The following is a Q & A between Justin Baeder and me.
A few months ago, I was introduced to Justin first via a Twitter exchange. Soon afterwards, I discovered his free 21-Day Instructional Leadership Challenge.
Although I was not disciplined enough to do the 21-Days, I was super impressed with the instruction, content, quality and value Justin is offering to school leaders.
When he agreed to a Q & A for Principal Matters, I was thrilled. My goal in posting interviews with successful leaders like Justin is to inspire us to reflect on how our own choices, goals, and actions can affect our lives, our leadership, and our teams.
After being inspired by Justin, be sure to check out other great guests who have shared interviews with Principal Matters.
Meet Justin Baeder
WDP: Thanks so much for sharing with us. First, we want to get to know you. Please tell us who you are, your background, and what led you into educational leadership.
Justin: I’m Justin Baeder, and I currently work as a full-time consultant focused on high-performance instructional leadership through The Principal Center, which I started to promote “the best in professional practice for school leaders.” Before making the transition to full-time consulting in 2012, I spent 10 years with Seattle Public Schools as a principal and teacher.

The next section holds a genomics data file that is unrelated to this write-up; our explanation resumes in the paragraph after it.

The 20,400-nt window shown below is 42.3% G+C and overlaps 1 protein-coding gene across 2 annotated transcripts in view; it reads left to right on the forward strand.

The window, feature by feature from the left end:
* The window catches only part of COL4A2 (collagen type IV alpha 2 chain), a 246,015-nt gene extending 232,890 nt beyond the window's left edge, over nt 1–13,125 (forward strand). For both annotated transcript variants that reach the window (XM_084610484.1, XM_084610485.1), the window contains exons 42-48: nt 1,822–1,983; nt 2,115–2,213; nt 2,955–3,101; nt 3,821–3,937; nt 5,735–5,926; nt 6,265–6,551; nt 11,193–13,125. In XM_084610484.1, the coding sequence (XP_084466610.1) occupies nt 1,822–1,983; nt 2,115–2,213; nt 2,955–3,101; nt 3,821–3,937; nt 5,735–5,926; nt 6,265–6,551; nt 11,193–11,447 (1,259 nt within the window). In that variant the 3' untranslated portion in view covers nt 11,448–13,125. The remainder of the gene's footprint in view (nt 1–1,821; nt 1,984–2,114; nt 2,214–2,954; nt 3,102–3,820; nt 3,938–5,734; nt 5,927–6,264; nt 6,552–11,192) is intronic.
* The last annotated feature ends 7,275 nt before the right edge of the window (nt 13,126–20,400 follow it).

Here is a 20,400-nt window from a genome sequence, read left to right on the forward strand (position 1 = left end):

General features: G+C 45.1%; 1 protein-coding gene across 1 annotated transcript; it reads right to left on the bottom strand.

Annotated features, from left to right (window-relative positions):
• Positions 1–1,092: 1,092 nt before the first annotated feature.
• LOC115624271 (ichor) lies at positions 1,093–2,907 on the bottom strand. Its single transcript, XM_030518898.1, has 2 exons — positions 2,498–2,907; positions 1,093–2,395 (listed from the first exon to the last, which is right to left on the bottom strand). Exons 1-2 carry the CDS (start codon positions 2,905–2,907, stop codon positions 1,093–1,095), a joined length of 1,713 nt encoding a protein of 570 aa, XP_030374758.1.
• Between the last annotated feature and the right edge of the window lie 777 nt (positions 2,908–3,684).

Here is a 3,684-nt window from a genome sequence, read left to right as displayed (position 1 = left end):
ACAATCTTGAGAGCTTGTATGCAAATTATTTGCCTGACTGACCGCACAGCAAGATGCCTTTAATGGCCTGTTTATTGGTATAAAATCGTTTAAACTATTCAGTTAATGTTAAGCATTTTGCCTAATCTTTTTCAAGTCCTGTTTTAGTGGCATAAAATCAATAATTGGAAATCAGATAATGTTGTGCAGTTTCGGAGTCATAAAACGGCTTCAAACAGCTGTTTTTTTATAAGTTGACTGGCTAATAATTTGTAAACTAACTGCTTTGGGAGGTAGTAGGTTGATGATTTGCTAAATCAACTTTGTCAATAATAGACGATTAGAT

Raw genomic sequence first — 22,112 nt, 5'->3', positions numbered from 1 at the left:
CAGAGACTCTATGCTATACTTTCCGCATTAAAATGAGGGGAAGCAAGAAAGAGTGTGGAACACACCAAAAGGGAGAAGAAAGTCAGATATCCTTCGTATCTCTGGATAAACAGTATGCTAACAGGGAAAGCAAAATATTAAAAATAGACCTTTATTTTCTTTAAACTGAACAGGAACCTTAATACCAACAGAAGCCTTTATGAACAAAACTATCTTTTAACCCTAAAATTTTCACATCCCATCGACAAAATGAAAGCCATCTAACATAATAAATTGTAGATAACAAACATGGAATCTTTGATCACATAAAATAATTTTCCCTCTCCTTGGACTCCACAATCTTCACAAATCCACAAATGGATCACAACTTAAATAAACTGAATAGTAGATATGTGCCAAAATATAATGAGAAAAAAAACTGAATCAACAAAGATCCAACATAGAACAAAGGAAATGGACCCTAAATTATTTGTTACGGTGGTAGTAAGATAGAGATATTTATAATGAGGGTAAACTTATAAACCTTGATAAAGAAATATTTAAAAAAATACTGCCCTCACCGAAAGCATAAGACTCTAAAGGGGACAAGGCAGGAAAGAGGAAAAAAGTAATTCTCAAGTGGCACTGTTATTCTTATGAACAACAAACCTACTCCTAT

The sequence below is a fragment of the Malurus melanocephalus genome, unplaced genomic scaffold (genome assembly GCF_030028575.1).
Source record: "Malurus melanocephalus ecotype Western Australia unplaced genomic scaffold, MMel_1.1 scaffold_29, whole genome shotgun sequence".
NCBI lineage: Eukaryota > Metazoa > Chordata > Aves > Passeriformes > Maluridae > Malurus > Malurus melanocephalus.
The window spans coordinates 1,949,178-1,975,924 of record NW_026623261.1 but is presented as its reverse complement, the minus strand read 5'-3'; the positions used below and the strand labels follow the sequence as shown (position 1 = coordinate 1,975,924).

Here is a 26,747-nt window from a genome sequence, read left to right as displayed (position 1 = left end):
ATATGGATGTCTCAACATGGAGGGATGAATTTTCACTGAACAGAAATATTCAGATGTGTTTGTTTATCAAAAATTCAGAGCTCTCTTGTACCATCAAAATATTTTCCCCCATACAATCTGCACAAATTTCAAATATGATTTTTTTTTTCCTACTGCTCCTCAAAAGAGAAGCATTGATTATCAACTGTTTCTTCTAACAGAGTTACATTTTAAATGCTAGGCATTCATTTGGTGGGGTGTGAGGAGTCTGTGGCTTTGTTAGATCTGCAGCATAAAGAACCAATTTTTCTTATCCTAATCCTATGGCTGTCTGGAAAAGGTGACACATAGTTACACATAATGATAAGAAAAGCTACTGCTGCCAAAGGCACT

I started on the path to school leadership in high school, when I TA’d for my school’s athletic director. I didn’t realize it at the time, but what I learned from working with Coach Glenn (who is now the Head of School) would ultimately turn into a lifelong passion for leadership and improvement.
Coach Glenn gave me books like Stephen Covey’s 7 Habits and got me started using a Franklin planner, and thinking about what it meant to make an impact. I didn’t start my teaching career with ambitions of becoming an administrator, but I started moving in that direction as I took on more responsibility as a classroom teacher.
WDP: As an educational leader, what would you consider your biggest wins so far?
Justin: I would consider my most important contributions as a principal to be those that no one remembers—or at least, that they don’t attribute to me. Good hiring, changes to key drivers of collaboration like the schedule and PLC expectations, teamwork that had great outcomes—I think some of our most important work as leaders could never be turned into a movie, but it’s important.